The Sport Good Governance Game is a realistic and interactive computer simulation where participants need to make choices to tackle sport specific (doping, match-fixing, unsporting behaviour, ...) and non-sport specific threats (gender equity, interpersonal violence, mediatisation, …). The aim of this project is to help sport organisations and sport managers in their battle against these threats by using good governance and ethical leadership principles. The project is co-funded by Erasmus Sport+
Project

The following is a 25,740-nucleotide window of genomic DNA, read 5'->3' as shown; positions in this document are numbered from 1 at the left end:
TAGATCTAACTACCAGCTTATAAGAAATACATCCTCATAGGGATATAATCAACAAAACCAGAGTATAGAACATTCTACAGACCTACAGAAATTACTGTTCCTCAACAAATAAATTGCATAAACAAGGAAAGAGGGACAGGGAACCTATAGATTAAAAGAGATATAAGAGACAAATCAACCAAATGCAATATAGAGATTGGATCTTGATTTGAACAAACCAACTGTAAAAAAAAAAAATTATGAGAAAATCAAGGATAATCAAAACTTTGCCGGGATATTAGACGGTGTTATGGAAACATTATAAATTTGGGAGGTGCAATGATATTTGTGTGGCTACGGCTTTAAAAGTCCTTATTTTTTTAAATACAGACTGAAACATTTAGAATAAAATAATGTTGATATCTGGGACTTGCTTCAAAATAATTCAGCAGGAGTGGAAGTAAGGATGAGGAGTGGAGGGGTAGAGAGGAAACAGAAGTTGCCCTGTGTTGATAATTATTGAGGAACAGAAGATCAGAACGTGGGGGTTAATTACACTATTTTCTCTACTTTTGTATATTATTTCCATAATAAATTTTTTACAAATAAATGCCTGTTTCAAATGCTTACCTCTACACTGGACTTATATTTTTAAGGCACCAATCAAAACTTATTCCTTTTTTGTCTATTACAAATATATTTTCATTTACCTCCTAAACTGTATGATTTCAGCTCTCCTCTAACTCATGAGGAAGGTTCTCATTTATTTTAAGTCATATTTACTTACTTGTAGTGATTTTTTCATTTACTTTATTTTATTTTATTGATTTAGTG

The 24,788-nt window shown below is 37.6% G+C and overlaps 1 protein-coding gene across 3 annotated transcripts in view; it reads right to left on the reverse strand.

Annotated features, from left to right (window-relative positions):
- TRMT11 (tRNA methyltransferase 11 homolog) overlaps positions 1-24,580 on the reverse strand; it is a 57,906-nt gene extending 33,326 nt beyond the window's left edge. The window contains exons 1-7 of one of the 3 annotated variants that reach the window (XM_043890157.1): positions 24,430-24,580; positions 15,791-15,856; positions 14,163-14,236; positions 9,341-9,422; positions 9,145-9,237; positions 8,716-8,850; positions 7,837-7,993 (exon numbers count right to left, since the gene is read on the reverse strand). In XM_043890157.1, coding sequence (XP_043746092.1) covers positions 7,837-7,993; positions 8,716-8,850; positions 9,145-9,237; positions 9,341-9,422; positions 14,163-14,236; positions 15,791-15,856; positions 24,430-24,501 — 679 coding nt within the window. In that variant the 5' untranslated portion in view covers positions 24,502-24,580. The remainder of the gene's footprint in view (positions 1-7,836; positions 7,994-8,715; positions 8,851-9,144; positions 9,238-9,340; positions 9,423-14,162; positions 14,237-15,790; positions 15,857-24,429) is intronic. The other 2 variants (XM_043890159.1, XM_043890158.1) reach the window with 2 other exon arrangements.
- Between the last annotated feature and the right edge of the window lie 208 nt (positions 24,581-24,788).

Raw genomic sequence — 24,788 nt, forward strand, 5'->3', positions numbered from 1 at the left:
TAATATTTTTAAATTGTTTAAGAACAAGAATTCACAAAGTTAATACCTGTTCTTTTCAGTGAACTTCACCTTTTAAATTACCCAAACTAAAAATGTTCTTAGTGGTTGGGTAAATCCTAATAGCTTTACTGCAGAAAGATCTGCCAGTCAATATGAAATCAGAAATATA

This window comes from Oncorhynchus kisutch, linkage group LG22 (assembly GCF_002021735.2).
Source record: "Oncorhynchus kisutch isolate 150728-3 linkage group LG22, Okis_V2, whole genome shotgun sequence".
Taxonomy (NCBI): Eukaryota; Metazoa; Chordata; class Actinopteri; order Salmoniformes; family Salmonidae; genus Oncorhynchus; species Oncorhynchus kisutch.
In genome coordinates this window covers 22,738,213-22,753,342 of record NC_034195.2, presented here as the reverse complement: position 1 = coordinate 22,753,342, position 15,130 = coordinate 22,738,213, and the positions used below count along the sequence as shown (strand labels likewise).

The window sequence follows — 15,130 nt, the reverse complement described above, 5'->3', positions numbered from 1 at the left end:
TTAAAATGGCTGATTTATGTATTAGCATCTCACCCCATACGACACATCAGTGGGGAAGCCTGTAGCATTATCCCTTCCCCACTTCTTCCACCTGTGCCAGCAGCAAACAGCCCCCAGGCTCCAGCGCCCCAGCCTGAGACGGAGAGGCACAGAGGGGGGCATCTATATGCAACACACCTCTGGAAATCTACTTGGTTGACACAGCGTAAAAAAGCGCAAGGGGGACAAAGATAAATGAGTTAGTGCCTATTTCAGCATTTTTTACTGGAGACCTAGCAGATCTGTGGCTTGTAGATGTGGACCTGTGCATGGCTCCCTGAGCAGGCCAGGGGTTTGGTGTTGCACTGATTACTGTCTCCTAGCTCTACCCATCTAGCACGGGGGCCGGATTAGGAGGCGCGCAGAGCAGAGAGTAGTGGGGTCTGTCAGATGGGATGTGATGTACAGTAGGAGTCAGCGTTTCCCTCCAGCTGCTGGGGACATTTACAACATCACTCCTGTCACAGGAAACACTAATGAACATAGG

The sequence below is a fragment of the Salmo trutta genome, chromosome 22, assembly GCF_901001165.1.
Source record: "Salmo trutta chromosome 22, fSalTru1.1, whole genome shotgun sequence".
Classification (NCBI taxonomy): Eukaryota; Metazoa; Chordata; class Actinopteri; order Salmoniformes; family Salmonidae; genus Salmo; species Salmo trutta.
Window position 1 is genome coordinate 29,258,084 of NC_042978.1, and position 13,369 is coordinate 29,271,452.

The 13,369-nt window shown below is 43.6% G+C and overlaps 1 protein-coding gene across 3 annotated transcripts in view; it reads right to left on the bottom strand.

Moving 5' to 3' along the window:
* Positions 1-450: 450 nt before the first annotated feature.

The focus of this project is what arguably has been and continue to be one of Swedish voluntary organized sport’s biggest challenges: members’ (un)equal access to the decision making bodies that govern their sport participation. The problem with skewed representation is especially troubling in systems built on the principles of democracy because it constitutes a threat to the legitimacy of the governance system as such. Illustratively, recent statistics show that 59% of National Sport Organization (NSO) have a gender skewed board (>60% male board members) and 11 out of 71 NSO boards have zero or one female on their board (CIF, 2016a). At the sport club level, 75% of clubs lack board members under the age of 25 (CIF, 2016b). Undisputedly, these facts are completely at odds with claims of being a people’s movement “for all”. Our position is that skewed representation, as exemplified in the preceding, represents a threat to the legitimacy of Swedish voluntary sport’s entire governance system. Because legitimacy is key in maintaining organizational survival and development (Suchman, 1995), skewed representation in extension poses a threat to sport’s ability to gain access to resources (e.g., public funding, members, or volunteers) and to develop in sought after directions (e.g., reduce the biased recruitment to sport by reaching underrepresented groups). The current situation thus calls for knowledge on how representation in Swedish voluntary sport is constructed. This project addresses this need by analyzing and theorizing NSO board nomination processes and their relation to NSO board composition. Compared to the very few previous studies on the present topic (e.g., Claringbould & Knoppers, 2007; Fundberg, 2009; Hovden, 2000), we are not a priori focused on the over- or underrepresentation of any particular social category. Rather, theoretically guided by “repertoire theory” (Swidler, 1986, 2003) we aim to investigate how and why election committees use certain explanations and strategies of action as they perform their task of nominating individuals for election. In line with this theoretical approach and with our ambition to theorize the focal processes, we draw on data from interviews with the chair of all 71 Swedish NSOs’ election committees. This novel design vouches for a significant contribution to the fields of sport management and governance, which have shown scant attention to what is a key process in sport governance practice (Hoye & Cuskelly, 2008: King, 2016).